Yesterday, I flew into Portland for day 1 of the 2010 PLA National Conference. This is my third time attending PLA and I’m especially excited about this one because I served on the programming committee. I hope the people who attend the conference go back to their libraries full of ideas, inspiration, and excitement about the future of libraries.
Day 1 for me started with an early morning flight to PDX and a free ride to downtown Portland on the Max light rail. After checking in, I immediately headed over to the “Changing Course: Leadership for Navigating the New Library” preconference program where I helped setup and check participants in. The nice thing is that I got to sit in on the entire program, which normally wouldn’t be possible because it’s only open to people who have been in management positions for at least five years. The program was organized by a PLA Leadership Task Force and led by Adam Goodman, who is the director of the Center for Leadership at Northwestern University. I liked his approach, which seems to be guiding individuals to identify the leadership principles important to them and their libraries. Here are some bullet points based on comments made by the participants, facilitators, and Adam:
- leaders should have a versatile portfolio of abilities
- ask yourself, “What’s the work that I need to be doing differently as a leader? not the library, but you personally?
- libraries are conceived in an institutional context, but at the end of the day, the question is who and what is the community investing in? ppl will want to invest in ppl.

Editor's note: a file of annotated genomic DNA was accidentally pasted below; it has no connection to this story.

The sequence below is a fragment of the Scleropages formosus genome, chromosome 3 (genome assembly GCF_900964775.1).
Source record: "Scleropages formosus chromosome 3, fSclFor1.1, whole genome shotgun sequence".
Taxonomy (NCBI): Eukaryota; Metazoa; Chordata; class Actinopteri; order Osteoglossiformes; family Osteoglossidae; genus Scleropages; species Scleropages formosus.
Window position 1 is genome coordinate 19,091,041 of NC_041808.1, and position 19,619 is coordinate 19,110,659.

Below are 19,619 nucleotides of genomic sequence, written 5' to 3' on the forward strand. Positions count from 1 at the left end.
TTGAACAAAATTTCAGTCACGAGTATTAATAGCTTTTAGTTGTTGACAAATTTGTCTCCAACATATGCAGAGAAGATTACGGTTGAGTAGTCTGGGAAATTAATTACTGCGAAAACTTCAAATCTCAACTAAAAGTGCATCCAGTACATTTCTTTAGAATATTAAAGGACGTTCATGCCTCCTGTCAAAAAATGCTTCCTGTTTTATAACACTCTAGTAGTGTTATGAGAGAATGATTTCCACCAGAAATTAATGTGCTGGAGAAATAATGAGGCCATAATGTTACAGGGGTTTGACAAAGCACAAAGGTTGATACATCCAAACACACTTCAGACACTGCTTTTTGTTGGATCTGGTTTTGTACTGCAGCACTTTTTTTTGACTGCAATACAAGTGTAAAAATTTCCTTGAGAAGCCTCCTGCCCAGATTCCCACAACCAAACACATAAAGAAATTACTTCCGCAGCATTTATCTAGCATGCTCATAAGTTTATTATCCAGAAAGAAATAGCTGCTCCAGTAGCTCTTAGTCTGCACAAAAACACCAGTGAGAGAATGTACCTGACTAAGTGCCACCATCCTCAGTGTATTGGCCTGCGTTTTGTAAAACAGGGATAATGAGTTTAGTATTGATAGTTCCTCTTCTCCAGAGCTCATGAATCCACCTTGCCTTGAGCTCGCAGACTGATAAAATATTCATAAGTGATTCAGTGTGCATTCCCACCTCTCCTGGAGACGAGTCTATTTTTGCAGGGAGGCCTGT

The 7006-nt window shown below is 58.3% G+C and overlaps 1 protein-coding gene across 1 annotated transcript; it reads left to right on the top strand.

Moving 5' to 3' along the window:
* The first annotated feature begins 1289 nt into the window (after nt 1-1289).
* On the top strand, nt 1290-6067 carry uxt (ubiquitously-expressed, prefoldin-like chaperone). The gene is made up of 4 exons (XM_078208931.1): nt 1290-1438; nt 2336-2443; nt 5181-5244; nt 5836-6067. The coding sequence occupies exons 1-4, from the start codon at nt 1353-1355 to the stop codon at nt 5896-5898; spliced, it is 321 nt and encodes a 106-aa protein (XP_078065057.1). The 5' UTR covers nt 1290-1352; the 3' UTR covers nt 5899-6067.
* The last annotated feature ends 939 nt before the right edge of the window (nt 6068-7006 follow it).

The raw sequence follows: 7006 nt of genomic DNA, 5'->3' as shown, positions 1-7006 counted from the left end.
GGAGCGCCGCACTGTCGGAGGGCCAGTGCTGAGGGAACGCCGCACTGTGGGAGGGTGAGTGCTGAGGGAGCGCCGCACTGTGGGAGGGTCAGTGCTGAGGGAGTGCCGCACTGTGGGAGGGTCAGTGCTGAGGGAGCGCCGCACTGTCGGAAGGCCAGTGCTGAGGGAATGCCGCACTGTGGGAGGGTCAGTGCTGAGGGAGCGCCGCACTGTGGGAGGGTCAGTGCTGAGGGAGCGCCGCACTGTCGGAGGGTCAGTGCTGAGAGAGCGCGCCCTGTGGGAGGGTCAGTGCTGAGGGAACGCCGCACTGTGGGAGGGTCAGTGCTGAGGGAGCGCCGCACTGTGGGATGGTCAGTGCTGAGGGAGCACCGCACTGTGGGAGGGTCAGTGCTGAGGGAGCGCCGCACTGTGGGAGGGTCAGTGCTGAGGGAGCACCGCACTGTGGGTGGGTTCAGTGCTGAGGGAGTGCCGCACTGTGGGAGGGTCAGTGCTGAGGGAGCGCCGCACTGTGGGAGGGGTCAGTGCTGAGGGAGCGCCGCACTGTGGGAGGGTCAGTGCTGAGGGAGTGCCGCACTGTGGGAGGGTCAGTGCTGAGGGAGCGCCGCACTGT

- when venture capitalists look to invest, they look to invest in two things: the idea and the people
- cross-cutting abilities: anticipate and lead change (know your community), and recognize and grow potential in others
- KEY: importance of navigating communities, which is a learned skill
- manage your hunger for change: make the right decisions for the right reasons
- develop a “personal board of directors,” consisting of mentors and coaches who you like, trust, and know care about you. it’s difficult to see yourself honestly, so you need a peer and mentor network
- align what you think with what you say with what you do
- uncover and validate existing cultures and values when stepping into a new situation
- need to create a unified vision before enacting change
- open communication and involving all stakeholders is crucial
- when trying to build credibility and support, common mistake is to try to hit a grand slam. better way is to do it with multiple smaller wins.
- take time to get to know people before articulating a vision
- listen first
- ask, don’t tell
- communicate your library’s story (vision) repeatedly. takes more than once
The group discussed a couple of case studies, including one called “Welcome Aboard (But Don’t Change a Thing)” written by Eric McNulty (Harvard Business Review, October 2002). I think it’s the perfect case study for any library right now because it deals with fundamental questions of how change happens, or doesn’t happen.
After the preconference, I went to a tweetup, had dinner, and visited Powell’s bookstore with @jdscott50. A good first day!